Environmentalism in the age of Biologism
AbstractOne of the main areas of concern for environmentalists is nature. But what does it really mean for contemporary western man? What does it mean for biologists and for environmentalists? Many environmental philosophers have contributed to these topics (e.g. Merchant, 1990, Plumwood, 1993), nevertheless the question has remained painfully unsolved until recent times. This paper provides the author´s brief interpretation of the crucial moments in modern philosophy concerning our understanding of nature and what nature means for today’s biologists and the consequences for environmentalism and the conservation of nature.The author assumes that, despite massive developments in modern science and many impressive breakthroughs, we are in principle still locked into a mechanistic model of the universe, as created by Galilei, Descartes and Newton. It has fundamental consequences for biology, for our understanding of nature and also for environmentalism. What are environmentalists protecting? Some inert matter controlled by mechanical natural laws? If not, what is alive in the environment that they are fighting for? In terms of recent evolutionary thinking, there is ultimately nothing to protect. Nature has no value in itself.Recent environmentalism has just taken over scientific knowledge and for this reason it suffers from the fundamental and inherent contradiction that in many ways it is trying to protect nature from the various consequences of the mathematical-mechanistic view of the world, but to understand and resolve those consequences environmentalists use our knowledge of biology, which is ultimately based on the mathematical-mechanistic view of the world. So quite possibly their work is contributing to the problem, and at the same time it is also becoming epistemologically dependent on natural science, which brings this knowledge.Until environmentalists do not bring their own concept of reality, which would at least try to offer the original explanation of nature as living and valuable, there is little chance of real improvement in recent environmental problems.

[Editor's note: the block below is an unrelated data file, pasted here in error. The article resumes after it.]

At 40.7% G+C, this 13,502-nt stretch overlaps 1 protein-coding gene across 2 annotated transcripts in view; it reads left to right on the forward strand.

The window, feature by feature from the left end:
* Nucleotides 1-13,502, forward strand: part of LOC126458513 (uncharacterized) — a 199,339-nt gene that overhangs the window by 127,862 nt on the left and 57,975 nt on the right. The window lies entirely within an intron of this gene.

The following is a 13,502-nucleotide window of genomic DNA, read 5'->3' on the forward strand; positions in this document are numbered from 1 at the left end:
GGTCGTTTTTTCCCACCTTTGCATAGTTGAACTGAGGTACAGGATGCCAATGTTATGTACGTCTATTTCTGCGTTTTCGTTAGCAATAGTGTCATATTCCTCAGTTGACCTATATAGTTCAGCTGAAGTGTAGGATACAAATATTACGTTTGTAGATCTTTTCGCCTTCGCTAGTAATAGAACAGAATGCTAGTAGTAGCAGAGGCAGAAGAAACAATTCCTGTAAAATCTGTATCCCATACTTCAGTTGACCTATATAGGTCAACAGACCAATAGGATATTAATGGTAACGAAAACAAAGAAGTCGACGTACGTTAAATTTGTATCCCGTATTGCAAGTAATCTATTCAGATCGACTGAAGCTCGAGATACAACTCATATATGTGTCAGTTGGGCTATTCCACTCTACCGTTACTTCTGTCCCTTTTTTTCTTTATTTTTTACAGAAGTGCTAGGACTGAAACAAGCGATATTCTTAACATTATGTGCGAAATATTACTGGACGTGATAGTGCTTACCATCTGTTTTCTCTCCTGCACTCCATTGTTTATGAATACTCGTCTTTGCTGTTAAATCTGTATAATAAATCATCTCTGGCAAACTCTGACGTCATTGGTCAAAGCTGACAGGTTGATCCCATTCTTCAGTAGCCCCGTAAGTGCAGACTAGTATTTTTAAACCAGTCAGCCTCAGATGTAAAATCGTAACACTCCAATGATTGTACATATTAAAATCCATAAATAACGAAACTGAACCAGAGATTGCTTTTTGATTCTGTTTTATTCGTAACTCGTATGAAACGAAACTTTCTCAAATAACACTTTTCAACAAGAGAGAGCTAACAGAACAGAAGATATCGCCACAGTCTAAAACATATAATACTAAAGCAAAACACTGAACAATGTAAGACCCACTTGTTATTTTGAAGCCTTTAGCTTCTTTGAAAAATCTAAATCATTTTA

Apr 22, 2015
How to Cite
DANĚK, Tomáš. Environmentalism in the age of Biologism. Development, Environment and Foresight, [S.l.], v. 1, n. 1, p. 24-43, apr. 2015. ISSN 2336-6621. Available at: <http://def-journal.eu/index.php/def/article/view/4>. Date accessed: 26 may 2019.
crisis of environmentalism; understanding of nature; biologism; death nature; environmentalism and evolution; subject of environmentalism; biological alternatives
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